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A supply chain is a network of facilities and distribution options that performs the functions of procurement of materials, transformation of these materials into intermediate and finished products, and the distribution of these finished products to customers. Supply chains exist in both service and manufacturing organizations, although the complexity of the chain may vary greatly from industry to industry and firm to firm.C:\Users\ADITYA\Desktop\SCM\scm.jpg



The House of SCM illustrates the many facets of SCM. The roof stands for the ultimate goal of SCM - competitiveness - customer service indicates the means. Competitiveness can be improved in many ways, e. g. by reducing costs, increasing flexibility with respect to changes in customer demands or by providing a superior quality of products and services.


The roof rests on two pillars representing the two main components of SCM, namely the integration of a network of organizations and the coordination of information, material and financial flows. The figure also shows that there are many disciplines that formed the foundations of SCM.

The two main components which incur some degree of novelty will now be broken down into their building blocks. Firstly, forming a supply chain requires the choice of suitable partners for a mid-term partnership. Secondly, becoming an effective and successful network organization, consisting of legally separated organizations calls for actually practicing inter-organizational collaboration. Thirdly, for an inter-organizational supply chain, new concepts of leadership aligning strategies of the partners involved are important.

The coordination of flows along the supply chain can be executed efficiently by utilizing the latest developments in information and communication technology. These allow processes formerly executed manually to be automated. Above all, activities at the interface of two entities can be scrutinized. Process orientation thus often incorporates a redesign followed by a standardization of the new process.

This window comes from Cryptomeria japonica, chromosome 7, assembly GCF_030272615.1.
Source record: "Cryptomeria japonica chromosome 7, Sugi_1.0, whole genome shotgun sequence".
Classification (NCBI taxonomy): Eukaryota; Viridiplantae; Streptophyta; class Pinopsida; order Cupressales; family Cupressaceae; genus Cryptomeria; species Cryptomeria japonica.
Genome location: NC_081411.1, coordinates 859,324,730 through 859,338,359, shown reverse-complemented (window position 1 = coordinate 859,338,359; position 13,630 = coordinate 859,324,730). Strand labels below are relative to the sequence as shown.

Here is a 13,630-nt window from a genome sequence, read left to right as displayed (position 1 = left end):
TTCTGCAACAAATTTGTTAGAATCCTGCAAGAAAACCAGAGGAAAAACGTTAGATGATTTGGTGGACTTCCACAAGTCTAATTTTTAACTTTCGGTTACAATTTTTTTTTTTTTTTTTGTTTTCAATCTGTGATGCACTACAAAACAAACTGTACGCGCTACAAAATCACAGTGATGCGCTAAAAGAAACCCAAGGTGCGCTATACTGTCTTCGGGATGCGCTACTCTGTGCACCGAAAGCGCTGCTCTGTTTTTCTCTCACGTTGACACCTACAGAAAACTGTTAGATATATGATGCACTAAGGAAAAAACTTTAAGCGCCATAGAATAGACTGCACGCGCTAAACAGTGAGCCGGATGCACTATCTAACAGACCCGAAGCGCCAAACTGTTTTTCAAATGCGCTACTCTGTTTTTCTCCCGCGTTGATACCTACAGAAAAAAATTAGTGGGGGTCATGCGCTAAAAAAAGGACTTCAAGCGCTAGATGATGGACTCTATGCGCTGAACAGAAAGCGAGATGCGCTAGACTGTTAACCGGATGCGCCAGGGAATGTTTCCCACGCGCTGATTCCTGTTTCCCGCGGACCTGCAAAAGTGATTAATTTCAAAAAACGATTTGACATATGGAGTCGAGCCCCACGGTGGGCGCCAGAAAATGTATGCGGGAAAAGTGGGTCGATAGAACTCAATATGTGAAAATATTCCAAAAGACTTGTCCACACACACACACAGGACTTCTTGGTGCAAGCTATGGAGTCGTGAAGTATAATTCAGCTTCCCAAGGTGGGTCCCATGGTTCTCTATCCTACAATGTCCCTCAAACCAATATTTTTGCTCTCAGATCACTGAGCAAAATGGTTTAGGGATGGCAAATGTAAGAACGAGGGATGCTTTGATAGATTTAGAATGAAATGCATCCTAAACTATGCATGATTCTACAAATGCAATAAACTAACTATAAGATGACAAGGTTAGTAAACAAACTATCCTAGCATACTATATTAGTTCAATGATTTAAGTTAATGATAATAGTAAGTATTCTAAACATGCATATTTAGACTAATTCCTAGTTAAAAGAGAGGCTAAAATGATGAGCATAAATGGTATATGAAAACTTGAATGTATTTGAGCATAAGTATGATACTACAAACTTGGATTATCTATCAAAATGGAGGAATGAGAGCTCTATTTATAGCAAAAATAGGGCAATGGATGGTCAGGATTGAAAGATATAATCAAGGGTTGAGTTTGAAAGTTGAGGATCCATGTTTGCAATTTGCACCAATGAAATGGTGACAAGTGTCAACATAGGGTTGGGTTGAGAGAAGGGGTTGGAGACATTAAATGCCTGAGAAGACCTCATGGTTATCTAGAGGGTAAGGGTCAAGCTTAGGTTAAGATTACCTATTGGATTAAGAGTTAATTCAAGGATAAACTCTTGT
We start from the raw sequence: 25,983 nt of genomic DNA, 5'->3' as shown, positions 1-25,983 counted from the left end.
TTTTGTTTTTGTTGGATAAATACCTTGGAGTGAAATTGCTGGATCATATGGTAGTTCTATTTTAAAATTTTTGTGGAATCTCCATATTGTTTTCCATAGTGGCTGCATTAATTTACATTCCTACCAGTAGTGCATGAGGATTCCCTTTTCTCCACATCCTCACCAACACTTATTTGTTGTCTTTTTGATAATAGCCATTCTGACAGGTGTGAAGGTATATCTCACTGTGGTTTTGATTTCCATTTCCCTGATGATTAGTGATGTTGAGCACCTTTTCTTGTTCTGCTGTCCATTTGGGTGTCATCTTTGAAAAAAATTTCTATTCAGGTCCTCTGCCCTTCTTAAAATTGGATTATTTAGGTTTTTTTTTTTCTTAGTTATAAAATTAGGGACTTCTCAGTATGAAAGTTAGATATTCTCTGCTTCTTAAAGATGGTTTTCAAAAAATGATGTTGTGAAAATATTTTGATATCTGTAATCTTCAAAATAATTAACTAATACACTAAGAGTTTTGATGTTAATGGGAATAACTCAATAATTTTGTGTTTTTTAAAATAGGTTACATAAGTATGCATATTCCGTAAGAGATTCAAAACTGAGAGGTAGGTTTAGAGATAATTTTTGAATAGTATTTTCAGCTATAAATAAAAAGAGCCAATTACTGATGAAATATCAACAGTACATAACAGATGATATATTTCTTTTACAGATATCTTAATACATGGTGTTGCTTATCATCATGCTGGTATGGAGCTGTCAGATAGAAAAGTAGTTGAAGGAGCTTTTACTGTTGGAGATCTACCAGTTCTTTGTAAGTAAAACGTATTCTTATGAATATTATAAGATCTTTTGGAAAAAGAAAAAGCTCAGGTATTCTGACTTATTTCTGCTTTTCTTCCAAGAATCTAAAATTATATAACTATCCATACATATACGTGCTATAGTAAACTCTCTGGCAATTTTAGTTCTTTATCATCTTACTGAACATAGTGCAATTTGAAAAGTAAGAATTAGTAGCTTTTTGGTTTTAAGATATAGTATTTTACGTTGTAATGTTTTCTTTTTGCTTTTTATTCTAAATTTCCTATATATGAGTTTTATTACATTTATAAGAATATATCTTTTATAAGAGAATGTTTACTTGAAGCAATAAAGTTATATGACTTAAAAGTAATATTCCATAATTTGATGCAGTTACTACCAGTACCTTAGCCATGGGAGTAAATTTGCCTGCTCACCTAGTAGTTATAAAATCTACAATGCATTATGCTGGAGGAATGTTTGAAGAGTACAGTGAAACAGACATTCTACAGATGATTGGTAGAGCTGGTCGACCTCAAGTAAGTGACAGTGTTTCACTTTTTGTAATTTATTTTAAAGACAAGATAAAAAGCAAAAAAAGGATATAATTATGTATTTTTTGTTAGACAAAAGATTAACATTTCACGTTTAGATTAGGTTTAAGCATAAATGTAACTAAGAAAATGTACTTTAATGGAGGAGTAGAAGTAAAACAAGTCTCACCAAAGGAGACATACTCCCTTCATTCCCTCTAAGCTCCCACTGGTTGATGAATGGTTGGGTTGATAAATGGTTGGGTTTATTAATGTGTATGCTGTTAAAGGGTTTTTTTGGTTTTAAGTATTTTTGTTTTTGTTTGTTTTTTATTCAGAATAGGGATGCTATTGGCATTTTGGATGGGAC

For executing customer orders, the availability of materials, personnel, machinery and tools has to be planned. Although production and distribution planning as well as purchasing have been in use for several decades, these mostly have been isolated and limited in scope. Coordinating plans over several sites and several legally separated organizations represents a new challenge.


After having the understanding of what a supply chain management is, we need to know who the participants of SCM are.

It includes suppliers and customers of not just your products, but also suppliers of suppliers and customer of customers. The whole end-to-end supply has to be considered.

Also important are the competitors of you as a firm and also competitors of your suppliers and buyers so as to check the negotiating skills of you as a firm.


Gain an understanding of the marketplace

An understanding of the business environment is needed in order to determine where the supply chain management strategy can be applied to best effect. Identify the market characteristics of each product or service. Consider:

• customer needs

• pressures from suppliers

• the level of competitor activity.

Carry out a SWOT analysis (Strengths/Weaknesses/Opportunities/Threats) and look at your current position. Consider what other organisations are doing to compete on quality, service, delivery and value.

Analyse your business

Summarise and review the existing core competences of the organisation. What business are you in? Which operations are core to the operation and which could be outsourced? Combine the information on customer needs and strategic priorities to identify key business areas where an integrated supply chain management can have a benefit. Analyse where you sit within the supply chain. Who are your suppliers and customers? Do you have good relationships with them? What level of cooperation currently exists?

Analyse your existing supplier base

Produce a list of the suppliers for each product area. Evaluate them against a set of performance criteria. These might include price, reliability, responsiveness, delivery arrangements, use of quality systems, and product specification. How many suppliers do you need? Most organisations use far too many suppliers. The main causes of this are:

• the belief that being single-sourced is risky

• poor supplier performance forcing you to look for alternatives

• a growth in demand which cannot be met by an existing supplier

• the idea that competition between suppliers keeps the price down.

Having too many suppliers increases both the management task of controlling them and the associated administrative costs. Reducing the total and moving towards single-sourcing can produce such benefits as:

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• lower administration costs

• more time to manage each supplier

• an improvement in the relationship between you and the supplier

• more responsive problem solving, resulting from a greater understanding of difficulties and requirements

• better communication.

Categorise your suppliers with the aim of reducing the overall total